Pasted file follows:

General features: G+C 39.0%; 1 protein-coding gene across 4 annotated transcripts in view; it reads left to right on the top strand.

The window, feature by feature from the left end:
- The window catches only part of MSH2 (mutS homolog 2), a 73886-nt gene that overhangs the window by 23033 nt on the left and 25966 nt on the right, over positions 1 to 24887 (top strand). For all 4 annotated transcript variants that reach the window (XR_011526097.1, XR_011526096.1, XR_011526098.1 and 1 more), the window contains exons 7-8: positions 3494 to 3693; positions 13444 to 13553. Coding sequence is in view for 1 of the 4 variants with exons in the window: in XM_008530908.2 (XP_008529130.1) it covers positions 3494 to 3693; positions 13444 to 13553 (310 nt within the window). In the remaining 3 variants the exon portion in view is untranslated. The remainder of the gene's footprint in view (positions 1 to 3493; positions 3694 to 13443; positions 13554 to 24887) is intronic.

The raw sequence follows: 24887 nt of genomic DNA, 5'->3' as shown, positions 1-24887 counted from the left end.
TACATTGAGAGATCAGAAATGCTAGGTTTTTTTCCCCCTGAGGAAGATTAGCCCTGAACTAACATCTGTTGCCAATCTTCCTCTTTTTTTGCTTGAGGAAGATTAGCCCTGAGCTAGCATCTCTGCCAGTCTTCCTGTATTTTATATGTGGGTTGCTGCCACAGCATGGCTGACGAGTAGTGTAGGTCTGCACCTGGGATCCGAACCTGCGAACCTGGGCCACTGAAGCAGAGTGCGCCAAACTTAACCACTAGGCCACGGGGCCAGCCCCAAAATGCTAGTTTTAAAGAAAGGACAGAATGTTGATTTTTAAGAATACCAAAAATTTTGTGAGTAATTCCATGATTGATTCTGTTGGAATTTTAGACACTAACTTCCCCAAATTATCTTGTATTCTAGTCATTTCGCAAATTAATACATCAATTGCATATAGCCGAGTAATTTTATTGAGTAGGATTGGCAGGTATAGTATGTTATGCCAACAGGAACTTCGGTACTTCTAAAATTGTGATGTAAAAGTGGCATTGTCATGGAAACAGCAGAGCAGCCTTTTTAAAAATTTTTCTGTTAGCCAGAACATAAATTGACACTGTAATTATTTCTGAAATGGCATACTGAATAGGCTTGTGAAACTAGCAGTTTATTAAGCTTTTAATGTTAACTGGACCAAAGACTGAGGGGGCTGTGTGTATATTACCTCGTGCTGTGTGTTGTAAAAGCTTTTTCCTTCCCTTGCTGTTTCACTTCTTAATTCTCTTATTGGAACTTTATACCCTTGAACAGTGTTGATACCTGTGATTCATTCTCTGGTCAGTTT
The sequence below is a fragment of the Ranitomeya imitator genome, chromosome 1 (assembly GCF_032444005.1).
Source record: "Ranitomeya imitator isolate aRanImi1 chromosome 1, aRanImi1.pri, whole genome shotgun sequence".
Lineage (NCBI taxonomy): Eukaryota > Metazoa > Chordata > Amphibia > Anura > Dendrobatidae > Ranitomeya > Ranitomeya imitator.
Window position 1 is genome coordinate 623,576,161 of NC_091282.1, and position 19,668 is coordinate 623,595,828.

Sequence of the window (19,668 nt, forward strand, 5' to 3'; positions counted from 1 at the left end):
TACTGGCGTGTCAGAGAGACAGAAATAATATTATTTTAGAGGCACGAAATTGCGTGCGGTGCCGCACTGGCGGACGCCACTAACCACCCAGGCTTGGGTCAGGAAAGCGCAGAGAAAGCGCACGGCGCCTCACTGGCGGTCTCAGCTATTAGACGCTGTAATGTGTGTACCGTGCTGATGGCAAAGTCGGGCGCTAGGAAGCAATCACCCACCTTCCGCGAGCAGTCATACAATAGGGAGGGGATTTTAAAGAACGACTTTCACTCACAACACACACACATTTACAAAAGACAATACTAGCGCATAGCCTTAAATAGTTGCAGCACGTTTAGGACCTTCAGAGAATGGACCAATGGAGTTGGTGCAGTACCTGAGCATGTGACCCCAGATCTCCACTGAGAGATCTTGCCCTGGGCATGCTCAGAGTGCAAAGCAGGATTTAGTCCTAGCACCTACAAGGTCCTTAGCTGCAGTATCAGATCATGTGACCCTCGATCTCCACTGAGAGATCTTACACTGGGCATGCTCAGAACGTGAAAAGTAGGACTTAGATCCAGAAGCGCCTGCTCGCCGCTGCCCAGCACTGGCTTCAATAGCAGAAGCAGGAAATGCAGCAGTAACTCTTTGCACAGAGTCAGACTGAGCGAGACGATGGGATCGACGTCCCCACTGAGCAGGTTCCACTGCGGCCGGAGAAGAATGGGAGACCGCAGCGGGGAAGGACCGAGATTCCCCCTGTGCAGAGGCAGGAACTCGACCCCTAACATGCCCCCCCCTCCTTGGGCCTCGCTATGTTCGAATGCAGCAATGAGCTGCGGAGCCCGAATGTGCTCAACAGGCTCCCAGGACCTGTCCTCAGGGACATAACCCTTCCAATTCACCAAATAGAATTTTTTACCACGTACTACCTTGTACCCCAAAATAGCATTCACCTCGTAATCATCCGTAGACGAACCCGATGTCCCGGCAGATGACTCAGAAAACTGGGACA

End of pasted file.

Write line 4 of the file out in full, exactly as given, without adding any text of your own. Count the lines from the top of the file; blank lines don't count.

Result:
The raw sequence follows: 24887 nt of genomic DNA, 5'->3' as shown, positions 1-24887 counted from the left end.